Marketmind: A week of central banks

A look at the day ahead from Sujata Rao.

FILE PHOTO: The Federal Reserve building is set against a blue sky in Washington, U.S., May 1, 2020. REUTERS/Kevin Lamarque

It’s hard to believe that just a month or so back the first Fed rate hike was not expected until Jan 2023. Goldman Sachs is among those to now predict a hike next July, bringing forecasts forward a whole year after the U.S. core PCE index — the Fed’s preferred inflation measure – came in at 4.4% annualised.

A euro zone rate rise in July? Highly unlikely, even if headline inflation is at 4.1%, nonetheless it’s fully priced.

All of which makes it an scintillating week for central bank watchers, with the Fed likely announcing a taper, the Bank of England an interest rate rise, Norway signalling its second rate hike of the year. The most interesting might be the Reserve Bank of Australia which could revise its guidance after last week letting its 3-year bond yield bust past the targeted 0.1%.

Bond markets are calmer this morning — the Aussie yield is down more than 22 bps, after rising 90 bps last week.

Stock markets got off to a good start, with Japan’s Nikkei rising 2.3% after an unexpectedly comfortable election victory for Prime minister Fumio Kishida. European shares are opening higher and Wall Street futures are pointing north.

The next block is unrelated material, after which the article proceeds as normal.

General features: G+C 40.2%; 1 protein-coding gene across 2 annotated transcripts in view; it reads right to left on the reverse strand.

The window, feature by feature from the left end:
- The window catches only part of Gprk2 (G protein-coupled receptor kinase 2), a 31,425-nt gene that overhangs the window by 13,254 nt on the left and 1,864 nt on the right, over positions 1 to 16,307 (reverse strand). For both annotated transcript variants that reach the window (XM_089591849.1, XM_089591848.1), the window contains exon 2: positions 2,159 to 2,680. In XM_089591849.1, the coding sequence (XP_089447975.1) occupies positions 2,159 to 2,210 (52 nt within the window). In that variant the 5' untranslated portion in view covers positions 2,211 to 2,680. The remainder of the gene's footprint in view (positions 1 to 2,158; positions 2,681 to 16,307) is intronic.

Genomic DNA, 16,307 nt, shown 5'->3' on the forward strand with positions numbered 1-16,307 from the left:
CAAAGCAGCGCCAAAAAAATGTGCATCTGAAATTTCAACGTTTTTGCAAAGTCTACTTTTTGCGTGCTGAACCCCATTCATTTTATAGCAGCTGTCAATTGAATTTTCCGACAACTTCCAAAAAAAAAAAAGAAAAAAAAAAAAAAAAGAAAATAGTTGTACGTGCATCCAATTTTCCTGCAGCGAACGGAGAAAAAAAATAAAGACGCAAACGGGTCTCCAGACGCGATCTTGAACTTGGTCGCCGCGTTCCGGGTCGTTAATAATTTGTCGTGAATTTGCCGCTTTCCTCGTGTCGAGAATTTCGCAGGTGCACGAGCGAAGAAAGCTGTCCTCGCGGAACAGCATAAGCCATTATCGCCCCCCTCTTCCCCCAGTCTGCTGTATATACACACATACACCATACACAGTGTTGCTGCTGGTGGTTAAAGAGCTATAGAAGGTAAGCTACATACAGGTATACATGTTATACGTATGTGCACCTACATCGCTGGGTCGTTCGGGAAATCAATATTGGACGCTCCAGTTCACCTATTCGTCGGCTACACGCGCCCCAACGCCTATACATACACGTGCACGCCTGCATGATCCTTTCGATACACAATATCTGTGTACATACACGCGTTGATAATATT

Company results are cheerful too, with analysts upping earnings expectations – among others, Ryanair reported its first quarterly profit since before COVID-19 and jewellery firm Pandora lifted sales and profit margin outlook for the year.

There is no shortage of growth headwinds though. After last week’s below-forecast U.S. Q3 GDP, another reminder from China on Monday, with factory activity shrinking for the second month, while German retail sales dropped 0.9% year/year versus forecasts of a 1.8% rise.

Finally an interesting nugget from BofA which points out that mentions of supply chain issues during Q3 earnings calls were up 412% year-on-year.

(For graphic on supply chain mentions – )

Key developments that should provide more direction to markets on Monday:

-Biden to tout ‘largest investment’ in climate in Glasgow

-Asian factories shake off lockdown blues, now face supply headaches

– China knocked oil prices lower with forecast it would release gasoline and diesel reserves

– Britain warned France on Monday to back down in a fish row

-International Energy Forum conference starts – 2 days

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